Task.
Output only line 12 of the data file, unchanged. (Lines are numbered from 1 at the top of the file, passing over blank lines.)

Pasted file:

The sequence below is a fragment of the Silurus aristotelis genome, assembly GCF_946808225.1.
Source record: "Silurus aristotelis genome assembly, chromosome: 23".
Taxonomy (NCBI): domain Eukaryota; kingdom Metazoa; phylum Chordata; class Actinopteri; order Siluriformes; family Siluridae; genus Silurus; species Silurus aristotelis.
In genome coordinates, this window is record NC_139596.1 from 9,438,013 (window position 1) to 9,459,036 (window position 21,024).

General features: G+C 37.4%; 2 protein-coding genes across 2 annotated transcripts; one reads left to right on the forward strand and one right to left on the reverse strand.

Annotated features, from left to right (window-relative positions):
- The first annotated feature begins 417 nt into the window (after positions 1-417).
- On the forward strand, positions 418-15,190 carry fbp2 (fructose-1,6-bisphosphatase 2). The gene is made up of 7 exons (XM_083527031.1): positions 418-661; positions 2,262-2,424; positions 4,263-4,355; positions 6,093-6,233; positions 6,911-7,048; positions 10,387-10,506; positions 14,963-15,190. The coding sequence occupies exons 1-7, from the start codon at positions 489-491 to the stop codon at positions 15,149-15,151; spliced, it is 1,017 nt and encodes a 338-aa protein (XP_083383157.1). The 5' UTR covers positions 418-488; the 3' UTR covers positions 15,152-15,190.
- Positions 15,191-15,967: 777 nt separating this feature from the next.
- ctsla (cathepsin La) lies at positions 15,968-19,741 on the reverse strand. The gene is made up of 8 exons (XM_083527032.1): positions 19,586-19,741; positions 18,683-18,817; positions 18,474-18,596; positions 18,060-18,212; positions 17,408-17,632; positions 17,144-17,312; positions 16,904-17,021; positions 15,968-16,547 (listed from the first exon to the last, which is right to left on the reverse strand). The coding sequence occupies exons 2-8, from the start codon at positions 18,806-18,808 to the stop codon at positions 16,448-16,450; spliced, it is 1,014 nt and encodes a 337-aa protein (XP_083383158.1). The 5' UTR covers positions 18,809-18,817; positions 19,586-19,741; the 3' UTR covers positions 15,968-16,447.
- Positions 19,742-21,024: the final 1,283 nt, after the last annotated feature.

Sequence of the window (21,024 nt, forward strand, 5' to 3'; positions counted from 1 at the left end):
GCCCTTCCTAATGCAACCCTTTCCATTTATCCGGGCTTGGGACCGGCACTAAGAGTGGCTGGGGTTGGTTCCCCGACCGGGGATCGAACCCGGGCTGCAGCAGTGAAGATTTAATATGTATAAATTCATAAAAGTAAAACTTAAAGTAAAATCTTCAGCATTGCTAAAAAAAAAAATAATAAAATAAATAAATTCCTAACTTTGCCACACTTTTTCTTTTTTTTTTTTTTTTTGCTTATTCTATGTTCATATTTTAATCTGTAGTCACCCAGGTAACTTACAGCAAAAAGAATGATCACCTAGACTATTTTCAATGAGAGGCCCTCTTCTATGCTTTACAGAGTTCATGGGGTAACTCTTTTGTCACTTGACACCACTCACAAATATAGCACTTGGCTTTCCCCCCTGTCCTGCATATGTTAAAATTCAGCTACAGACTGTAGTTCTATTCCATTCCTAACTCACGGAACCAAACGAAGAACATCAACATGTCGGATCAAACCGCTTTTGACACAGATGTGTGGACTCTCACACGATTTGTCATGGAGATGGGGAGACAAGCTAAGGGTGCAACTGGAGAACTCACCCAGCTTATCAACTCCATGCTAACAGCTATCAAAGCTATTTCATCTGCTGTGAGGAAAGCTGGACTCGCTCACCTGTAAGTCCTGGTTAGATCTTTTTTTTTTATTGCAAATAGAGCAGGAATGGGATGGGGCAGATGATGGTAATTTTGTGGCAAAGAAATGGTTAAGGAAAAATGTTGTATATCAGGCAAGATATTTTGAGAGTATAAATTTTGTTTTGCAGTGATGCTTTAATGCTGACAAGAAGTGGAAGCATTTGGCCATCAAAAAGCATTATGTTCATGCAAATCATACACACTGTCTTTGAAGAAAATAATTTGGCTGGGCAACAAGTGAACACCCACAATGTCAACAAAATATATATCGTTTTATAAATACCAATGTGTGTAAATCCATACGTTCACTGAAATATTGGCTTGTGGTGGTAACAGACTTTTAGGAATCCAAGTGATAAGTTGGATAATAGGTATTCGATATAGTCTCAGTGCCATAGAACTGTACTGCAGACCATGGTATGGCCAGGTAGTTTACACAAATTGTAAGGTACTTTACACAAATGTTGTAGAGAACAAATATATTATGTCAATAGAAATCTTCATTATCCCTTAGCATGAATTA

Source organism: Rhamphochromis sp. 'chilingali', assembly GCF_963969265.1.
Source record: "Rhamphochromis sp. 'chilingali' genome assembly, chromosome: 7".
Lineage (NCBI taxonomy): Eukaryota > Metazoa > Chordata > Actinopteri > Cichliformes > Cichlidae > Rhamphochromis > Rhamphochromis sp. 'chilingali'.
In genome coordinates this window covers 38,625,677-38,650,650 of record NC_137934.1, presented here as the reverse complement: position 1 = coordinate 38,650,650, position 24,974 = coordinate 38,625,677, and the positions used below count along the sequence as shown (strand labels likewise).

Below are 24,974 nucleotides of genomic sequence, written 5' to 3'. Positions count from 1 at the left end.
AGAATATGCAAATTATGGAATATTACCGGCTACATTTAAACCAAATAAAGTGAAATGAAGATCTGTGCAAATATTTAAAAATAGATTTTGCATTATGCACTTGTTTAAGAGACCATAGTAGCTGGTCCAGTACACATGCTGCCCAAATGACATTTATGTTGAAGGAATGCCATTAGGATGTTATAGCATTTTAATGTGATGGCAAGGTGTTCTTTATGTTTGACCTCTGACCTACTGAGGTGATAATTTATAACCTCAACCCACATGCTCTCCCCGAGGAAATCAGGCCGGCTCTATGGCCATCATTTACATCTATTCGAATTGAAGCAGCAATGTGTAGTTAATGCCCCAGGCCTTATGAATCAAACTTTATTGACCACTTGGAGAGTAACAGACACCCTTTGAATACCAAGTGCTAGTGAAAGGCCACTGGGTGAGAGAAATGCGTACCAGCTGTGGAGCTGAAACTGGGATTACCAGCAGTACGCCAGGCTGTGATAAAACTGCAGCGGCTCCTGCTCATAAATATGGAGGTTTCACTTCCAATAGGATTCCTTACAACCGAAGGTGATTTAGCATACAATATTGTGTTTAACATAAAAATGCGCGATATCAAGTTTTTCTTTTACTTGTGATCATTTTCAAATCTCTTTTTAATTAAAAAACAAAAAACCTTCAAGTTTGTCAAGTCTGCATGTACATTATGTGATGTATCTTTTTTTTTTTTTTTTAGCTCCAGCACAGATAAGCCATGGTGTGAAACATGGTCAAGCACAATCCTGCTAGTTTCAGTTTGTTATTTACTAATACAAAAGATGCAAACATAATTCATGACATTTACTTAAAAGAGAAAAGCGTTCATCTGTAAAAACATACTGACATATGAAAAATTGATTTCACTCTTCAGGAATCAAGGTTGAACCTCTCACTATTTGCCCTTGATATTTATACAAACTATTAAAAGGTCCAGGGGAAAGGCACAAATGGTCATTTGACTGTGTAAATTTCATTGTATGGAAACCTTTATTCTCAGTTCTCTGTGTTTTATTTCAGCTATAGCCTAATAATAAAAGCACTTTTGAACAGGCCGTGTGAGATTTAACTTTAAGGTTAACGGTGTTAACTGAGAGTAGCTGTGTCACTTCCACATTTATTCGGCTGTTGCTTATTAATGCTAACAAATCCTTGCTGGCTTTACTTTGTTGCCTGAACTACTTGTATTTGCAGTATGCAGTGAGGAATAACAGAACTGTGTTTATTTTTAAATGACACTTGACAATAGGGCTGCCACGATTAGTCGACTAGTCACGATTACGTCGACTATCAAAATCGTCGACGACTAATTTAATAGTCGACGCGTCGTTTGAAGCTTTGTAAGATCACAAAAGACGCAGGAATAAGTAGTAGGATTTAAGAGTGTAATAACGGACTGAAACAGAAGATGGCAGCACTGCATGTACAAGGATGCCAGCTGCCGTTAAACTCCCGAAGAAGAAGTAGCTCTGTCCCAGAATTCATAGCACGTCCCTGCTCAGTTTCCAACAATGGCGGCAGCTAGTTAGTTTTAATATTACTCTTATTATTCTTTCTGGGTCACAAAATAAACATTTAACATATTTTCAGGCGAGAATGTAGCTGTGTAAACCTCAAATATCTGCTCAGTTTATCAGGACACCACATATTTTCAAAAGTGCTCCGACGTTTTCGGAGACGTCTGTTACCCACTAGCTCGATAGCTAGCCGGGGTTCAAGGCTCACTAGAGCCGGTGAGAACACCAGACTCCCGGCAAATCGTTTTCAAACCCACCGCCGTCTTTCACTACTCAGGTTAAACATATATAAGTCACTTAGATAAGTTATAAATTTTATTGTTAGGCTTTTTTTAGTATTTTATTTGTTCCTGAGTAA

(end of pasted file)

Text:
Sequence of the window (21,024 nt, forward strand, 5' to 3'; positions counted from 1 at the left end):